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By: Brad Ortman, Member

Despite the worldwide pandemic, the U.S. economy remains strong, with unemployment numbers persisting at record lows. While the inflation rate has posed major challenges, consumer demand remains strong, which means that for many companies, the biggest challenge is finding talent to keep up with customer demand. To attract and retain workers, employers are raising wages and offering bonuses, yet positions remain stubbornly unfilled. Help-wanted signs and job postings are everywhere – vacation destinations, restaurants, online, and virtually wherever you look.

Can the solution to the never-ending search for talent be found with foreign workers? As is often the case with complicated and multifaceted questions, the answer is “it depends.” Clearly, the present immigration system is imperfect: most laws that govern today’s system were enacted decades ago and have not been substantially updated to account for changes in the U.S. economy and demographics. Nonetheless, hiring foreign workers may present opportunities when there are gaps in the labor market that U.S. workers simply cannot fill.

Foreign Students

One area of opportunity involves international students in F-1 status at United States universities. Nationwide, there are close to a million foreign students studying on work visas in the U.S. in any given year. Employers can hire these students for a year of Optional Practical Training (OPT) upon graduation. If the student is graduating in a STEM field, the employment authorization can be extended for an additional two years, provided the employer participates in the federal employment verification program known as E-Verify. Often students hired in this context who prove to be of long-term value are sponsored for H-1B status which provides work authorization for three years at a time for a maximum of six years during their period of OPT. Additionally, international students can also be employed in CPT (Curricular Practical Training) status during their academic program.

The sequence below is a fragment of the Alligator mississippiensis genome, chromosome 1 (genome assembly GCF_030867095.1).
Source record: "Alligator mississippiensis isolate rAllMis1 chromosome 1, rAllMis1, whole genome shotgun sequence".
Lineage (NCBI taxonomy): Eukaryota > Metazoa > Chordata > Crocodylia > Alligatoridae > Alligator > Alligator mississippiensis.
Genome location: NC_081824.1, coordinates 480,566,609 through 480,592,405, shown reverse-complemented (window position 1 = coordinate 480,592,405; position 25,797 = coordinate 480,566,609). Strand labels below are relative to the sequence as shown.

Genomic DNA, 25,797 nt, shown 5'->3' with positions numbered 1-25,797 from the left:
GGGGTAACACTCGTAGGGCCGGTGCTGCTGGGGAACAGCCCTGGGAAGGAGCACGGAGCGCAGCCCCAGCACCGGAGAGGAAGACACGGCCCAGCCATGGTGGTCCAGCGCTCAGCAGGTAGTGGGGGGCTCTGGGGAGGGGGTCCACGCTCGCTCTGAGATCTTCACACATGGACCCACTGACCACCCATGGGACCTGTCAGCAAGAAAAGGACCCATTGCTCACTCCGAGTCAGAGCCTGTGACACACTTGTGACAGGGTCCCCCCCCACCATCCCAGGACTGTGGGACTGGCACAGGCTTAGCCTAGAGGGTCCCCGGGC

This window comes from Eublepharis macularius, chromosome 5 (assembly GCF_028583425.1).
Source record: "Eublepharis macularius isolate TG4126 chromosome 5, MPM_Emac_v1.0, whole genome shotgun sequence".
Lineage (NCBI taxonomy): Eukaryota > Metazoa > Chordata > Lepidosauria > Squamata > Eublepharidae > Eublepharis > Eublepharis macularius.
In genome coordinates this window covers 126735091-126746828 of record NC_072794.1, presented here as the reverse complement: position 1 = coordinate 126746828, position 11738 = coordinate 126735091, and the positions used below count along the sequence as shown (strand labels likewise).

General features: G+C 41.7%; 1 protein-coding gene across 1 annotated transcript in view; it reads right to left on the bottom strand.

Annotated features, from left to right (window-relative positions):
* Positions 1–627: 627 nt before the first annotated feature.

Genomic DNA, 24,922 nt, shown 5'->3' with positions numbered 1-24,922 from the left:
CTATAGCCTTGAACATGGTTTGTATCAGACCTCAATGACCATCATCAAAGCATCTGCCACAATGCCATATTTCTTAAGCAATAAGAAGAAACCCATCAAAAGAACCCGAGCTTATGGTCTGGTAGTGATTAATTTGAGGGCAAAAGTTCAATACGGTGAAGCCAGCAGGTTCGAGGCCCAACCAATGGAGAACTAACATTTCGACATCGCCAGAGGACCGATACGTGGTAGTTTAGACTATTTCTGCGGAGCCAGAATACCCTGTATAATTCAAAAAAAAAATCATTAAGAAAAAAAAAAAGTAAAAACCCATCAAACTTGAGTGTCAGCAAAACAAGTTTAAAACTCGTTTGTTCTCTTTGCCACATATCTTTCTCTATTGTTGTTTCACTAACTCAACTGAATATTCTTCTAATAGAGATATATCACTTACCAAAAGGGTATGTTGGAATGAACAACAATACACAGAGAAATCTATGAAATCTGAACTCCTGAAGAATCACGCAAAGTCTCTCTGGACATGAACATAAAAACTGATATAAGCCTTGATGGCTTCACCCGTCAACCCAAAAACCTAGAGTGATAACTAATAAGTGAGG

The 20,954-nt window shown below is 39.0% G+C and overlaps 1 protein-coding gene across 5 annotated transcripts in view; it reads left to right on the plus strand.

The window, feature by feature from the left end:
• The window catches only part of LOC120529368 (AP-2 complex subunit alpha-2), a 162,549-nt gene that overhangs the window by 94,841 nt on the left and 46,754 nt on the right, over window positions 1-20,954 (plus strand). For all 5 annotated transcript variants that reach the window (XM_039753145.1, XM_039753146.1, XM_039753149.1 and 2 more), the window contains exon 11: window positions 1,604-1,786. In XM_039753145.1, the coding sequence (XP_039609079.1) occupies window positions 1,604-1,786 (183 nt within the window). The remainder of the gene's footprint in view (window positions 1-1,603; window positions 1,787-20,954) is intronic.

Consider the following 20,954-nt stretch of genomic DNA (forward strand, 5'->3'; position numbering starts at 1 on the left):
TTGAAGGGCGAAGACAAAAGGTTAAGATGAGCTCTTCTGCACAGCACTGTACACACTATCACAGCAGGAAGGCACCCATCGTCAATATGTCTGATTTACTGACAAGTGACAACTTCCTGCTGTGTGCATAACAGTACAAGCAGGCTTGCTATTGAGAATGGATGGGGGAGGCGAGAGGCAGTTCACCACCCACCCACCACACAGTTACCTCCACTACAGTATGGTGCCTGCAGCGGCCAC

Work Visas

There is literally a whole alphabet soup of potential visa categories based on employment. The most common category for workers that can loosely be classified as professionals is H-1B. While this category is generally very useful, it is hampered by an annual quota that limits the number of new visas that can be issued to employers subject to the quota to 85,000. Employers can avoid the restrictions of the H-1B quota by sponsoring skilled professionals from certain countries – Canada, Mexico, Australia, Chile, and Singapore – that benefit from free trade agreements with the U.S. In addition, there are visa categories for seasonal workers, farmworkers, and many other specialized categories.


Another possible avenue for meeting workforce needs is through refugees and asylum seekers. It was projected that there would be 300,000 refugees and asylum seekers coming to the U.S. in FY2021. Geopolitical events have only added to that flow: more than 78,000 Afghans came to the U.S. following the U.S. withdrawal there in the summer of 2021, and the Russian invasion of Ukraine has added to this influx with nearly 100,000 Ukrainians expected to be admitted to the U.S. through the government’s Uniting for Ukraine program. Those admitted as refugees or through humanitarian parole are eligible to obtain work authorization through that status. Refugee resettlement agencies assist these people in getting integrated into U.S. society, including in finding employment. Employers in the Cleveland area may seek to contact the Refugee Services Collaborative or Global Cleveland to link up with organizations helping refugees obtain employment.